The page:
Sincerely,
Business Insider staff

P.S. This advice doesn't apply in the case of an anonymous job posting, when a company is deliberately keeping their name and the names of their employees confidential.

5. "Dear Hiring Manager" or "Dear Recruiter"

The language in your cover letter should be at once professional and conversational, Augustine said. And these openings aren't overly formal or casual, which is a plus.

But the lack of customization — you could submit this letter to any company you're applying to — will still stand out.

"You're not earning brownie points" with this salutation, Augustine said. "But you're not putting people off" either.

4. "Dear HR Professional"

Augustine said this opening isn't necessarily accurate.

The person reading your application might not work in the company's human resources department, or they might call themselves a recruiter instead of a human resources professional.

3. "Hello" or "Hi"

With "Hello" and no name after it, you've gotten the conversational part down, but you've still failed to customize your letter.

"Hi" is a double whammy, since not only is it not customized, but it can also be considered slang, Augustine said.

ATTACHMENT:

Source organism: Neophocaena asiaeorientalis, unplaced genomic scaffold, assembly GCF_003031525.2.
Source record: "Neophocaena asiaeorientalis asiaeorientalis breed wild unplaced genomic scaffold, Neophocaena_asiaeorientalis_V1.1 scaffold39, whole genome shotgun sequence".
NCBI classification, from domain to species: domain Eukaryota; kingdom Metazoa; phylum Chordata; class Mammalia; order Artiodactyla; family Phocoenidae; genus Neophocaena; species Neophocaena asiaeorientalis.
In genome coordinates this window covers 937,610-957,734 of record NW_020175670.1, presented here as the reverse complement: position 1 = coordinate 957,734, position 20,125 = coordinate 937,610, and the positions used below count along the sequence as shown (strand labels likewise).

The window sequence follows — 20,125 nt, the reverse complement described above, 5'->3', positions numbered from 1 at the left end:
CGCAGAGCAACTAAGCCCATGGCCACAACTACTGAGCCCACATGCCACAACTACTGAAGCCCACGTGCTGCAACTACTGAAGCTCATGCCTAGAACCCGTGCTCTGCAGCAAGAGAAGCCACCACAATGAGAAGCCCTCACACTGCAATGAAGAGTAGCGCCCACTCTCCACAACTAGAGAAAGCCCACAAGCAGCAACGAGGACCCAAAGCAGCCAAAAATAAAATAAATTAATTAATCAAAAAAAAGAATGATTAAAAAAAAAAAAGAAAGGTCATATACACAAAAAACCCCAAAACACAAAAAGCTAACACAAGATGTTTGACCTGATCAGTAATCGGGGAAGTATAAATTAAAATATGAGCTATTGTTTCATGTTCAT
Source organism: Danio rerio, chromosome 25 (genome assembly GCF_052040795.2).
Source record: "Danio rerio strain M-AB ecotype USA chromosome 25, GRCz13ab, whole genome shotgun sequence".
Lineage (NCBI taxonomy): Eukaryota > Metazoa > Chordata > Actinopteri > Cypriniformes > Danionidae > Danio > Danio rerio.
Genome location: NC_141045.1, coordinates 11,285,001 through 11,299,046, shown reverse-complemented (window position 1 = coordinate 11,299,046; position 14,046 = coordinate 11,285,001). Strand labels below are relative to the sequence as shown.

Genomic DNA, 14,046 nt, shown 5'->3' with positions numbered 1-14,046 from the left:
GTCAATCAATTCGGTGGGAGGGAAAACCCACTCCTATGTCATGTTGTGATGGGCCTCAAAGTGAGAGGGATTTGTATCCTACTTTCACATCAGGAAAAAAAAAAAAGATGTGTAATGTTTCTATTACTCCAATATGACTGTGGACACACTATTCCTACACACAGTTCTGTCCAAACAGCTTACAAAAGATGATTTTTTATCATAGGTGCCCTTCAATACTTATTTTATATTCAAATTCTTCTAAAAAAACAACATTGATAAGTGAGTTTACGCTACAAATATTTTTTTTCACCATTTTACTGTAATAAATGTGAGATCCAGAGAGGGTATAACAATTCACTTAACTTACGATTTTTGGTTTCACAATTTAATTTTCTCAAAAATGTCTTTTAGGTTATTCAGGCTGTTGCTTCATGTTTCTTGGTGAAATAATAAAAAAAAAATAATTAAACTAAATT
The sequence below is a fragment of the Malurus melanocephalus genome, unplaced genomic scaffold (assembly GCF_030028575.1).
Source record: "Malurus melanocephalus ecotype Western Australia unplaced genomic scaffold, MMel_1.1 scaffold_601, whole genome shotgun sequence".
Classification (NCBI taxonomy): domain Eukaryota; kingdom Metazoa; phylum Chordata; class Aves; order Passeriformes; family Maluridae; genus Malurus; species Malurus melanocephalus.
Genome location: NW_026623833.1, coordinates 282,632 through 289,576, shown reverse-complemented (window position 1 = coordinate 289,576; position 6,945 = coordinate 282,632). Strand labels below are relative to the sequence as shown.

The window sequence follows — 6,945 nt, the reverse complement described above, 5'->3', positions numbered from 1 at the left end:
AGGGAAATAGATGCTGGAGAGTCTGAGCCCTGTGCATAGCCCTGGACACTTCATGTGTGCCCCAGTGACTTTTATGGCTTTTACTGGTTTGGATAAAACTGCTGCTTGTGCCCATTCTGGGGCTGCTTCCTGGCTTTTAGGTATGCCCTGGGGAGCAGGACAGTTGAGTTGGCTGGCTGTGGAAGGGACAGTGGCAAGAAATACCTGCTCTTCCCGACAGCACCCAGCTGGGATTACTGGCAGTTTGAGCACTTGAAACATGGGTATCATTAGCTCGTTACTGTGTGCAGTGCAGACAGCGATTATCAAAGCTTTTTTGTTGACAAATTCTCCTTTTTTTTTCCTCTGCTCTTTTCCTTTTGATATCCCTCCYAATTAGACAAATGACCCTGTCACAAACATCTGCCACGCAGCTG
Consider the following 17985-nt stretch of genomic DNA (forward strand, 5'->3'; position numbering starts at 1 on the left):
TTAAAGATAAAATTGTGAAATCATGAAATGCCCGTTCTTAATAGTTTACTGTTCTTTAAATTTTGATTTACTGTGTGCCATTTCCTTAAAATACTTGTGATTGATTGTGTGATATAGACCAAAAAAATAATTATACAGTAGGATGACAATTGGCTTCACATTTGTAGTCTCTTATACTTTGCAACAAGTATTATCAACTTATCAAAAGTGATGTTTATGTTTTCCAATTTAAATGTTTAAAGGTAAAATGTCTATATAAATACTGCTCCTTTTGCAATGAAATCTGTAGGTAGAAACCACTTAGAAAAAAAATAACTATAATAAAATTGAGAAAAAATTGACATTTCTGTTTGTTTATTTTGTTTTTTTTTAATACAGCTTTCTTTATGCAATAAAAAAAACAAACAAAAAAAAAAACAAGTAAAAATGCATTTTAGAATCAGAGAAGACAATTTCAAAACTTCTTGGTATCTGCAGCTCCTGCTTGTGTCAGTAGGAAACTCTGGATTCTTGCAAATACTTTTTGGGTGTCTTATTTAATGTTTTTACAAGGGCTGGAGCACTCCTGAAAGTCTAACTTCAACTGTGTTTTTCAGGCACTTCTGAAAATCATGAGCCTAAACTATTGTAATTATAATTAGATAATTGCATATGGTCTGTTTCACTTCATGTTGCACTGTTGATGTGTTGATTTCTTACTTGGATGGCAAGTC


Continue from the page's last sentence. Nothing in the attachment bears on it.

2. "Dear Sir or Madam"

You might think you're being clever by covering your bases in terms of gender, Augustine said. But you're actually making a big mistake by being so formal.

If you're applying to a startup, for example, Augustine said this kind of language probably wouldn't fit the company culture.

Even if you're applying to a more traditional company, the fact that your opening isn't customized at all is a big turn-off.

1. "To Whom It May Concern"

"It's so incredibly formal in its language," Augustine said of this opening. "I read that and I think, 'This person doesn't care at all.'"

If they did care, they would have tried to figure out who exactly the recruiter or the hiring manager is.

Moreover, "To Whom It May Concern" conveys exactly the opposite impression of professional and conversational that you're trying to project.

Augustine's rule of thumb when writing cover letters is to ask yourself: If this letter was coming to me, would I want to read it? Chances are good that, if someone addressed you this way, you wouldn't be so intrigued.